Finding ways to bring sustainability in every aspect of modern living is critical for the world to survive and thrive. One of the challenges of our civilization is commercially scaling environmentally friendly solutions that currently gain traction but are not yet competitive in price compared to well-established business-as-usual pathways that pollute our planet and destroy our ecosystems.
The Earthshot Prize challenge is an initiative that aims to support climate tech entrepreneurs in finding new ways to address those environmental issues. It is an independent charity founded by Prince William and the Royal Foundation in 2020 and awards $1.2 million to each of the winners in five categories.
The Earthshot Prize awards ceremony took place on Friday, December 2nd at the MGM Music Hall in Boston and celebrated the 2022 finalists. A list of celebrities participated in the ceremony including Prince William and Catherine, Princess of Wales, Rami Malek, Catherine O’Hara, Billie Eilish, Ellie Goulding, and others.
Among the panel of judges were Sir David Attenborough, actress Cate Blanchett, Shakira, and Christiana Figueres – former head of the U.N. Framework Convention on Climate Change. The winners were selected from a group of 15 finalists from 10 different countries. The full awards video can be watched here:
The goal of the challenge is to give away £50 million ($61 million) in awards by 2030 to scale the climate tech solutions of the finalists. The categories are as follows: protect and restore nature, clean our air, revive our oceans, build a waste-free world and fix our climate.
The finalist in the fix our climate category is 44.01, an Omani startup that develops a process by which CO2 captured from the air is mineralized and stored underground in peridotite formations.
The process uses direct air capture technology to take away the CO2 and is powered with renewable energy derived from heat, solar, and biofuels. The startup is founded by Talal Hasan in 2020 and aims to mineralize 1,000 metric tons of CO2 each year until 2024. It also hopes to expand internationally, and store 1 billion metric tons of carbon dioxide by 2040.
The company announced its first project this year which is expected to come online in 2024. It will be located in Oman – home to the world’s largest concentration of peridotite and will be developed in partnership with Mission Zero Technologies – a direct air capture startup.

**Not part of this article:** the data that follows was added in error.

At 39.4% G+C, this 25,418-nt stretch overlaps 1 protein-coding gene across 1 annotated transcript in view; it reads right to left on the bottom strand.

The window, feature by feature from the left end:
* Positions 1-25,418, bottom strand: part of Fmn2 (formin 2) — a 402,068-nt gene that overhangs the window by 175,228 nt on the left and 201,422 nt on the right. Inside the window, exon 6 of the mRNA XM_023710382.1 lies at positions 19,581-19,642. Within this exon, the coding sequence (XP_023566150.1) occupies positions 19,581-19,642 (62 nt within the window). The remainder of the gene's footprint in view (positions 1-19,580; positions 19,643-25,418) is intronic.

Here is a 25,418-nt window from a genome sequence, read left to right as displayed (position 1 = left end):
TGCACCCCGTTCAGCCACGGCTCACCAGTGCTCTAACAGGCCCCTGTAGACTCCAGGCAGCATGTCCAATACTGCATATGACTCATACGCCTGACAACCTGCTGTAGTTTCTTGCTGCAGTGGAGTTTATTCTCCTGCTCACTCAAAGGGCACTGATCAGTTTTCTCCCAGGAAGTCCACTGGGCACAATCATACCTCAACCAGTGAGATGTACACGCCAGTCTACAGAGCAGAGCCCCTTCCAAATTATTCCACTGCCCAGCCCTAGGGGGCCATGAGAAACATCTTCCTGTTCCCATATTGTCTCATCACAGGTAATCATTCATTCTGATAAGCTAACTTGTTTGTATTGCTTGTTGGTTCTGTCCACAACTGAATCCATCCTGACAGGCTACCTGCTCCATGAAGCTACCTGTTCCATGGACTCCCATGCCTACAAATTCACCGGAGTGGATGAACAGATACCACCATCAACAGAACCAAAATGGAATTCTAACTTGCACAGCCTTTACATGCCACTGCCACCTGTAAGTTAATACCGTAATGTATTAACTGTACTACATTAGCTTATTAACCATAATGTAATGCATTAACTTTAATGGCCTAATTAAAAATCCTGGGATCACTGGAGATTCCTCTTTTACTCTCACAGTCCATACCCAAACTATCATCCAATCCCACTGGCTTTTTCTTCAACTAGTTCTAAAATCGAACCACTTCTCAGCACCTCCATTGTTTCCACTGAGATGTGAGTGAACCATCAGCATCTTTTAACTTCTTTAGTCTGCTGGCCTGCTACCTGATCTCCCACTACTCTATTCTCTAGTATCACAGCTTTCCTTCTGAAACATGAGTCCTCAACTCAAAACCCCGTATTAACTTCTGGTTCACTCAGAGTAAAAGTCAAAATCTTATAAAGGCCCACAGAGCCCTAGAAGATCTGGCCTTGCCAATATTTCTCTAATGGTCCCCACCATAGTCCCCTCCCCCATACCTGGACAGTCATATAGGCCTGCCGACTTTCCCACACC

“Climate change is the greatest challenge we have ever faced but being part of this amazing group of finalists gives us hope,” commented Talal Hasan, founder of the 44.01 startup.
The other winners of the awards are Mukuru Clean Stoves – a female-founded business that aims to bring cleaner-burning stoves to women in Kenya, Kheyti – a startup that has developed innovative greenhouses that help farmers in protecting their crops from unpredictable, harsh weather, and pests.
The winner in “revive our oceans” is the Queensland Indigenous Women Rangers Network which utilizes conservation methods to restore Australia’s oceans. And the build a waste-free finalist is Notpla (short for “not plastic”) – an initiative that aims to reduce fossil fuel-based plastics.
Notpla was launched in 2019 and creates a biodegradable seaweed-based packaging for everything from liquids and food to replace hard-to-degrade petroleum-based plastics.
Notpla tackles environmental issues on two fronts – it eliminates plastics while the seaweed the product is made of also removes CO2 from the air and stores it inside the products. So far, Notpla has provided more than 1 million take-out containers to JustEatTakeaway.com – a global online food-delivery marketplace.
The Earthshot Prize plays an important role in spreading the word about climate change solutions using celebrities’ power and activism. However, the startups in those categories still have a long way to go until they make a difference and significantly impact the climate crisis.
The carbon mineralization process by the 44.01 startup aims to eliminate 1 billion metric tons of CO2 in total by 2040 and for comparison, humanity emitted 37.9 billion metric tons of CO2 in 2021 alone. Therefore, for now, the scale of impact offered by the company is still not at the level required to remove a large amount of CO2 emissions to make a significant impact.